Who represents the victims? NARSOL, SOSEN, WAR and many other organizations are fighting for those of us on the registry. Why are we fighting for the rights of those that have committed crimes?
From The Press Herald: Sparked by reports to Augusta police, a proposal to bar sex offenders from photographing children faces an uphill climb, but it raises issues worth discussing. The effectiveness of public sex offender registries, for instance, is highly questionable, with studies showing little impact on sex crimes or recidivism. https://www.pressherald.com/2018/01/26/our-view-legislation-should-start-dialogue-on-stopping-predation/
- Should there be laws against photographing minors that are in public places?
- How would you police this in the first place?
From The Review Journal: Las Vegas man says he killed over dislike of sex offenders, report says A Las Vegas man told his neighbor he killed two homeless people behind a central-valley swap meet because one of them was a sex offender, court documents show. “The neighbor explained he had been sexually assaulted as a child and took offense to sex offenders,” 32-year-old Michael Thompson’s arrest report said. https://www.reviewjournal.com/crime/homicides/las-vegas-man-says-he-killed-over-dislike-of-sex-offenders-report-says/
- This person was convicted in 1984. Can a person ever live beyond their past? Granted, people make mistakes. Some larger than other mistakes. People are punished for their mistakes. But are you punished by these decisions forever?
- Shouldn’t we have a justice system that allows for vigilante justice?
From The Star Tribute: Minnesota sex offenders challenge residency restrictions. Criminal justice researchers have found that geographic-based residency restrictions are largely ineffective at preventing sex crimes, in part because offenders tend to victimize people they know rather than pursue strangers living in close proximity to them. http://www.startribune.com/minnesota-sex-offenders-challenge-a-city-s-ban/470718623/
- What is the argument for residency restrictions if the majority of crimes are committed by people that know the victim? Stranger danger is largely a myth, a statistical outlier.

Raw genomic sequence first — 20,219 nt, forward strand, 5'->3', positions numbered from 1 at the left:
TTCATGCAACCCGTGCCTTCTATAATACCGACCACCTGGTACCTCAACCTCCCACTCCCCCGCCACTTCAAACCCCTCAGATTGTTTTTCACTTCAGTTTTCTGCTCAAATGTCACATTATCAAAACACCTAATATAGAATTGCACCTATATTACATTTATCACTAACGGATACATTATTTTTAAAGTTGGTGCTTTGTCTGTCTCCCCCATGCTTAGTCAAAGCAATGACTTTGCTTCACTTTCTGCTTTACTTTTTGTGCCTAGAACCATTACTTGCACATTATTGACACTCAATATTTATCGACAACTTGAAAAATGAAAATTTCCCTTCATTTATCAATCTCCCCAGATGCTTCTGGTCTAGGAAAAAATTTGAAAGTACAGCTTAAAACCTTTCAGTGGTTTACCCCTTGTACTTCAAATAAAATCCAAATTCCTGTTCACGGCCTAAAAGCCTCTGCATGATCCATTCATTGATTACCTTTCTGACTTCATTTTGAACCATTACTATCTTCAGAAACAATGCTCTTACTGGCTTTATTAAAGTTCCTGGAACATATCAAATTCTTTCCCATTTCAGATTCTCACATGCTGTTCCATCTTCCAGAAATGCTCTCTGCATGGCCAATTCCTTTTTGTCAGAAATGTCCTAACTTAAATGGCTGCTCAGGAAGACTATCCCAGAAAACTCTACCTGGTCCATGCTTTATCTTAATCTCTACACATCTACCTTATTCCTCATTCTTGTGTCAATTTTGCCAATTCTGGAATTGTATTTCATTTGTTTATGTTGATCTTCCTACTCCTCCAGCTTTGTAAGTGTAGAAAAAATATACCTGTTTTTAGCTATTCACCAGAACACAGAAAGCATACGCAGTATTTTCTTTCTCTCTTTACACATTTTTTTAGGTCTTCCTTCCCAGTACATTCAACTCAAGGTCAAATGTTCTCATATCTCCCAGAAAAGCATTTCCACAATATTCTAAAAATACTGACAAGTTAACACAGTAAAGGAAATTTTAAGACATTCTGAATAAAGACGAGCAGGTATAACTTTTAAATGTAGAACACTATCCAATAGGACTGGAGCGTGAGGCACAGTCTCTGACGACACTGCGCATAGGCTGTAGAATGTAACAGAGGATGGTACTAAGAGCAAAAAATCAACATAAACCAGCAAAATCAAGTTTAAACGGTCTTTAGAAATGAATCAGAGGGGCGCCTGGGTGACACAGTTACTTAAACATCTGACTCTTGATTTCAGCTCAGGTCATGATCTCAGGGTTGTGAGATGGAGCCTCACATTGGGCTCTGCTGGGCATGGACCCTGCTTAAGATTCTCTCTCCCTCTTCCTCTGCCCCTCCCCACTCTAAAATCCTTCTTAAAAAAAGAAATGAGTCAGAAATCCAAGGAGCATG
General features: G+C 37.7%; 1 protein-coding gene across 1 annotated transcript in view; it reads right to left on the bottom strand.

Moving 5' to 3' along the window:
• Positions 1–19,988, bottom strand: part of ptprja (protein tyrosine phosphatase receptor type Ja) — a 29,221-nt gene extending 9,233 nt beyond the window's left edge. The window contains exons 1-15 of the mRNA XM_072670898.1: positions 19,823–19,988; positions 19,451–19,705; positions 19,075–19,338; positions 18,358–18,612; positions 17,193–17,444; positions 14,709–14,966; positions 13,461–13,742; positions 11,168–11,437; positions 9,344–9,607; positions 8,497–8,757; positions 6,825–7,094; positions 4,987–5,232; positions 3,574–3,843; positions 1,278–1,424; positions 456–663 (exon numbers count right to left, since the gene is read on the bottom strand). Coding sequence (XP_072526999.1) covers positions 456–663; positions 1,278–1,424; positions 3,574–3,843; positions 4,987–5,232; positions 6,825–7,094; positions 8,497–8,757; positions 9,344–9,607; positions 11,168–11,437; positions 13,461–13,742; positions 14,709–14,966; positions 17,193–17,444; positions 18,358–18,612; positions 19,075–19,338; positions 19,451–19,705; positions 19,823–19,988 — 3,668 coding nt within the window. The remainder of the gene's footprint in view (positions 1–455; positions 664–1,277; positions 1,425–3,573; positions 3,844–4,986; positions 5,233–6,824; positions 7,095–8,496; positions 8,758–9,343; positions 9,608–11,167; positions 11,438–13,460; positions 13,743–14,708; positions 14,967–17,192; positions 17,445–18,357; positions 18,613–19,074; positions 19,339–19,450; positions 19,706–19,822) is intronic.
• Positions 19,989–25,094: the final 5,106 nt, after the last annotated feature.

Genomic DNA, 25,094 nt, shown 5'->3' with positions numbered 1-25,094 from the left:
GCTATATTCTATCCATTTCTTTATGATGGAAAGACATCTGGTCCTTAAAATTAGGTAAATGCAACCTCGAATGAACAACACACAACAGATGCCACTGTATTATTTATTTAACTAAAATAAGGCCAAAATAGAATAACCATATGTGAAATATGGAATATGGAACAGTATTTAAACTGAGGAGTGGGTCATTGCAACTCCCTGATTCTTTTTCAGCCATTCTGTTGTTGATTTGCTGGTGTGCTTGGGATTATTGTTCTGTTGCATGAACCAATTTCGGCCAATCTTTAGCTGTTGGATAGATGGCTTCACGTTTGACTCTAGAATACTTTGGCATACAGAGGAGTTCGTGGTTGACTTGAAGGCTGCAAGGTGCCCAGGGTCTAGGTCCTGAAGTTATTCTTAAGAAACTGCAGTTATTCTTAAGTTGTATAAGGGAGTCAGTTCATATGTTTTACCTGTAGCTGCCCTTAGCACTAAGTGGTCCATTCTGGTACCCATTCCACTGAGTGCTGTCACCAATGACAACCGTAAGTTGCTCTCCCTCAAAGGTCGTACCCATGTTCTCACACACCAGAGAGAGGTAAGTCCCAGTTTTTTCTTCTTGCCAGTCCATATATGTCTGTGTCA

From The Tallahassee Democrat: Felons’ rights proposal goes on November ballot The “Voting Restoration Amendment,” which was approved Tuesday to appear on the ballot as Amendment 4, would automatically restore voting rights to felons who have served their sentences, completed parole or probation and paid restitution. Murderers and sex offenders would be excluded. http://www.tallahassee.com/story/news/politics/2018/01/23/felons-rights-proposal-goes-november-ballot/1058885001/
- Why single out murder and SOs?
From MassLive.com: Westfield officials hesitant to repeal sex offender ordinance despite high court ruling “Why is everyone so concerned with the assailant’s rights?” he asked. “We need to find another outlet so these (level) twos and threes can’t live in certain areas. … When they do something like that, they throw their life away.” http://www.masslive.com/news/index.ssf/2018/01/resident_speaks_out_against_re.html
- Does a person throw their life away by committing a crime?
From The Atlantic: Where Nassar’s Judge Went Wrong: By endorsing vengeance from the bench, the judge sentencing the disgraced Olympic doctor crossed an important line.
Here is a comment from a listener. He or she wished to remain anonymous, but as best as I can tell this person is from Illinois:
Hello Andy and Larry, I want to thank the both of you for these podcasts. I have listened to each one. Some a few times. I hope you’re getting good listener numbers. It’s ok to get off topic. Haha. I would buy you guys lunch just to hear you two go back and forth. Sorry for no return email. My states internet usage laws are scary
Charles commented about episode 8: I can relate to this problem because I was on probation from Florida serving it in Maryland. I was accused of technical violations. Maryland wanted to send me back to Florida. I had heard of this requirement in the interstate compact and asked my attorney. He had never heard of a Probable Cause hearing and told me to waive extradition. I finally did get my hearing but I had to hire a different attorney who reached out to NARSOL for help. Thankfully we did get the hearing after I pressed the matter.
Listener question. Chris left voice mail at 747-227-4477:
Our topic tonight is about protecting the victims. You have people commit heinous offenses. The victim may have to go through psychological treatment for years, or decades. They might not even be alive. Who is out there protecting them? And why are we doing advocacy work for people who have done wrong?